Jan. 06, 2005

Indians have borne centuries of suffering 

By Richard Boyden


L. Frank Baum, author of The Wonderful Wizard of Oz, wrote in the Aberdeen Saturday Pioneer, on Dec. 20, 1890, “The Whites, by law of conquest, by justice of civilization, are masters of the American continent, and the best safety of the frontier settlements will be secured by the total annihilation of the few remaining Indians. Why not annihilation?”

This statement represents the bulk of the genocidal history of the treatment of American Indian nations by the European founded United States Government and peoples. 

I call it the 400-year White Man Made Tsunami that murdered human beings, destroyed homes, stole land, and left the people to die in a sea of lies called broken treaties.

In spite of proposed “apologies” by U.S. Sen. Sam Brownback of Kansas and romantic movies exploiting Indian culture such as “Dances With Wolves” starring Kevin
Costner (who did not invest any of the $275 + million made among those he exploited) Third World conditions of living continue to be the norm on American Indian reservations, not the exception.

The three poorest counties in the United States are in South Dakota. They are reservations. Average income per family ranges from $240 to $480 per month. Children are deprived of heat, showers and toilets. Needs for food are weighed against utility costs with three or four families living in one house. Beds are bare floors.

Yet many of the “WHITE masters of the American continent” openly provide better living conditions for their dogs and cats than those facing Indian children. This I call American Indian Child Abuse in the greatest degree!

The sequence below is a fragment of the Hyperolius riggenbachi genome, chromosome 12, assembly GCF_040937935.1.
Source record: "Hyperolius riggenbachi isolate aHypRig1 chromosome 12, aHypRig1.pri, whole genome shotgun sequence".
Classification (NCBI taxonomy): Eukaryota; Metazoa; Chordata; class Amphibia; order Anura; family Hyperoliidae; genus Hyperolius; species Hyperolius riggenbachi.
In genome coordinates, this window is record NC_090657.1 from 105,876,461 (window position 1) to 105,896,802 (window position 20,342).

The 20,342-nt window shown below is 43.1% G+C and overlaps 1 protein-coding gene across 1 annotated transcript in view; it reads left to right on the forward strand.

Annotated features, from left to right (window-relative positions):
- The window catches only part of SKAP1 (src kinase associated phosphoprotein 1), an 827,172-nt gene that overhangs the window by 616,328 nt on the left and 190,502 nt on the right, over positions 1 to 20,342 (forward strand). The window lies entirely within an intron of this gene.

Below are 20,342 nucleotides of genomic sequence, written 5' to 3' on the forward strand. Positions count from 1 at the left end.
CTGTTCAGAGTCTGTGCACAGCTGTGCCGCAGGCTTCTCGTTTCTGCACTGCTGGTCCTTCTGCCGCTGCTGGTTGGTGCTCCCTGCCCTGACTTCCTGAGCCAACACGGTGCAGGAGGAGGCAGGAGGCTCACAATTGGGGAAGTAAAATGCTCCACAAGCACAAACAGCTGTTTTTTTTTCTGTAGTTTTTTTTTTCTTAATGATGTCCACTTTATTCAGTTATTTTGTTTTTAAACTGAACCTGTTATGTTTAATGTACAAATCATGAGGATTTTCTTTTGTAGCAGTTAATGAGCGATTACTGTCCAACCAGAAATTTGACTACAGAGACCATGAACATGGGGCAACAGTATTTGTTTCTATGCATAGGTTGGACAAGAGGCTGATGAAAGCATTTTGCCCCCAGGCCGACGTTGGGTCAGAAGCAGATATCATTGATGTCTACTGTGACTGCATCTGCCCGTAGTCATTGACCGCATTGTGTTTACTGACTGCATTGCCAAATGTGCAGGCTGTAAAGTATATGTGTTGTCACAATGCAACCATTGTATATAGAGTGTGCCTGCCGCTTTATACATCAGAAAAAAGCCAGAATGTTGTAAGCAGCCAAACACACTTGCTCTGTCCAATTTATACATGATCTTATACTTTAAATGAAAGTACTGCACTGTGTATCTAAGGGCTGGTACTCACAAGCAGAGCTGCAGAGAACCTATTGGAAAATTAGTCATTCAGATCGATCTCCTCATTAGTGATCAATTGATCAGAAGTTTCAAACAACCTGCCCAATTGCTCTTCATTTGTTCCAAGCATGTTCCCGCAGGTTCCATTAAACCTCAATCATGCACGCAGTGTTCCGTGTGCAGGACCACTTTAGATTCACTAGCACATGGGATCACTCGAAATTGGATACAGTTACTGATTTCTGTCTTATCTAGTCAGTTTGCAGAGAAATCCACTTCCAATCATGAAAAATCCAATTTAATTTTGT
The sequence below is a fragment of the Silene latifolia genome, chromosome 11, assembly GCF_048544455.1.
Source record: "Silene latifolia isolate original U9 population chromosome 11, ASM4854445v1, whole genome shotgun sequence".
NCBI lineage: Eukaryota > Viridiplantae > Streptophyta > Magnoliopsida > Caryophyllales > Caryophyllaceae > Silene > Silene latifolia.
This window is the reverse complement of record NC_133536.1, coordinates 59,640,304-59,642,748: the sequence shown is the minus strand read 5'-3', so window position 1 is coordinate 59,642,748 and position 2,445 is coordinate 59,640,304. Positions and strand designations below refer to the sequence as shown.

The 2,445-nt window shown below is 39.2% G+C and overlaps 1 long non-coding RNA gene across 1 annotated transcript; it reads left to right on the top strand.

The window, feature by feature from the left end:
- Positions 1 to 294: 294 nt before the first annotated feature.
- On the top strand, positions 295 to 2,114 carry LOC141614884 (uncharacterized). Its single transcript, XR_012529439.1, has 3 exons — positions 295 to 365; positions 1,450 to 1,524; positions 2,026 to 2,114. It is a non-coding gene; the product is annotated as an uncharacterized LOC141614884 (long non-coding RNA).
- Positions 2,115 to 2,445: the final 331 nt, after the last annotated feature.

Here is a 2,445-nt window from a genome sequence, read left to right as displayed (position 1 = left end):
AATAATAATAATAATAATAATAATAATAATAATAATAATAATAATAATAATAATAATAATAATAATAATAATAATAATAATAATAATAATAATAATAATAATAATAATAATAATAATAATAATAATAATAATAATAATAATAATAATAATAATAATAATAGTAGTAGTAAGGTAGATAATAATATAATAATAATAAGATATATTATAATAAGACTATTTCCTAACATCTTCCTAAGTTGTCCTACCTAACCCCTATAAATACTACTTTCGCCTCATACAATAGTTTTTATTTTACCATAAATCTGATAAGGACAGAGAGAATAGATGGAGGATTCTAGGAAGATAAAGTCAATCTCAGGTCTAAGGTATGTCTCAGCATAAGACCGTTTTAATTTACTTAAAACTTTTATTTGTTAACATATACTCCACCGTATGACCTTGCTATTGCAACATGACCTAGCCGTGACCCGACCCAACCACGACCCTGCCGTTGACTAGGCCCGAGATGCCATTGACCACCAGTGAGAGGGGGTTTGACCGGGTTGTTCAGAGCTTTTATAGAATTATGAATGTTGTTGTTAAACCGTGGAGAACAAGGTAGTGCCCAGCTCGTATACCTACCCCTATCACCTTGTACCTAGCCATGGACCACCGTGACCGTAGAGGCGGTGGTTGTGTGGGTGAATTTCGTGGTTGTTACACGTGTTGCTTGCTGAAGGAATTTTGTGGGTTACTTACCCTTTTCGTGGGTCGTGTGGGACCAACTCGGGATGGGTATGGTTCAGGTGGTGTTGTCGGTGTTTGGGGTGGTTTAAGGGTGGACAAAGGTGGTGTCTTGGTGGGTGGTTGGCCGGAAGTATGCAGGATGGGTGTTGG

Hypocritical Christians and Jews conveniently focus on other cultures and nations for relief. Yet here in America, their say-nothing-do-nothing attitudes and policies have both helped initiate as well as exacerbate conditions found in Indian Country.

Indians are not on the bottom of their list for justice; they are not even on the list. One should contemplate whether the spending of billions on exorbitant salaries and buildings of worship will be justified on Judgment Day when condemned houses and empty stomachs fill reservations.

We struggle to deliver and provide basic needs of healthy food with no offers of assistance from the Oprah's, Bill Gates, corporations or foundations. There is a need to start a vocational training school for Indian youth so they can build cost-effective, energy-efficient homes for their elders and homeless. Because there is no economic development or investment on reservations, unemployment reaches up to 90 percent.

Of course, Indian children know no different since having less than the basic needs of life is their daily reality from birth. With the continued “Red-Out” by the media
and those capable of making a difference living guiltless Hollywood lifestyles on stolen land stained with Indian blood, L. Frank Baum's proposed policy of “annihilation,” continues unabated in much of Indian Country.

Thus, the victims of America's “400 year tsunami” will remain out of sight and out of mind by design so that we as a nation can outwardly appear and pretend that we are benevolent and good hearted, while festering within the bowels of America's soul, the continued suffering of her First Citizens exposes our inexcusable hypocrisy before God and man.

Richard Boyden is the founder and president of Operation Morning Star, a nonprofit organization that collects food and supplies for American Indians living in extreme poverty. He lives in Independence.